30 November 2010

Analysis: Kevin Falcon Enters BC Liberal Race

Kevin Falcon just now declared his intention to run for the leadership of the BC Liberals. Should he win, Falcon would instantly become Premier of this province.

The website of Falcon's campaign is now up and his inaugural speech for the Liberal leadership is available.

From this non-partisan's perspective, Falcon appears to deserve the "Campbell light" label others have stuck to him. His speech contains largely - almost to the point of ad nauseam - references to building and investing: building the economy and increasing the built environment.

There's no reference to the preservation of the natural environment.

More worrisome to me are these statements:

I'd like to begin a discussion about how people would feel about lowering the HST rate over time to 10%. Perhaps a 1% reduction in 2011 and a further 1% when provincial revenues are sufficient to accommodate it....

the best job we can do as government is ensuring we maintain a low tax environment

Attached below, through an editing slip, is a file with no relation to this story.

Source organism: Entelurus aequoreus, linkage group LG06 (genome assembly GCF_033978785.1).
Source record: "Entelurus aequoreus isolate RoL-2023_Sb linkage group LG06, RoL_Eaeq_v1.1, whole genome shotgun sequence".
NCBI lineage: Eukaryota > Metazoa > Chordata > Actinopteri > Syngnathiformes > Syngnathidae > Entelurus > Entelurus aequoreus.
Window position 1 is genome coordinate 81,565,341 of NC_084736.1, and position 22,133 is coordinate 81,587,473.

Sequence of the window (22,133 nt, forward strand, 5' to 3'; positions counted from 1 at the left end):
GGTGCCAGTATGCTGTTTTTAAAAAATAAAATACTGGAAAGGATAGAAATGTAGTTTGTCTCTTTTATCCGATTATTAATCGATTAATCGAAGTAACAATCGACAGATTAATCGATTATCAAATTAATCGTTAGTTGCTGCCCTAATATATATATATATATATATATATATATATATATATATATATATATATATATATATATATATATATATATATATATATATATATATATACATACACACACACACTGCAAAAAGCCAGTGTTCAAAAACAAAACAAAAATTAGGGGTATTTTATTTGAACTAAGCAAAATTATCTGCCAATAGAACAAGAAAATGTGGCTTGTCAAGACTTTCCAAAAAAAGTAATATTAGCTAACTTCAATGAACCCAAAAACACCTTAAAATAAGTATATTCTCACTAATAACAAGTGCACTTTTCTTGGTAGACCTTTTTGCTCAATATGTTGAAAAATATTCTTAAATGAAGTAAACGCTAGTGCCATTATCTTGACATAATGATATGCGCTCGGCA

If a Falcon government would lower the HST, how would it maintain current programs, reduce the deficit, or pay for new programs (for, say, helping parents with dyslexic or autistic children, as Falcon suggests)? Where does Falcon suppose the money will come from, if not from increased income taxes? If Falcon were to lower the HST, he would have no choice but to raise income taxes or to increase fees, which is a form of consumption tax.

An increase in income taxes in conjunction with lowering the rate of the HST is the wrong direction to go in terms of overall tax policy. The HST is only 12 percent now, the lowest rate of HST in the country; it need not go any lower.

If Falcon is going to be 'Campbell light', then he must at least retain what good policy Campbell's government introduced. He must continue its direction of using consumption taxes to encourage or curb spending in certain areas and stop punishing earnings through income taxes. In other words, Falcon should

  • NOT lower the HST - tweak it, yes, so that, for example, expensive luxury items pay a higher rate.
  • increase the carbon tax, and
  • lower income tax.

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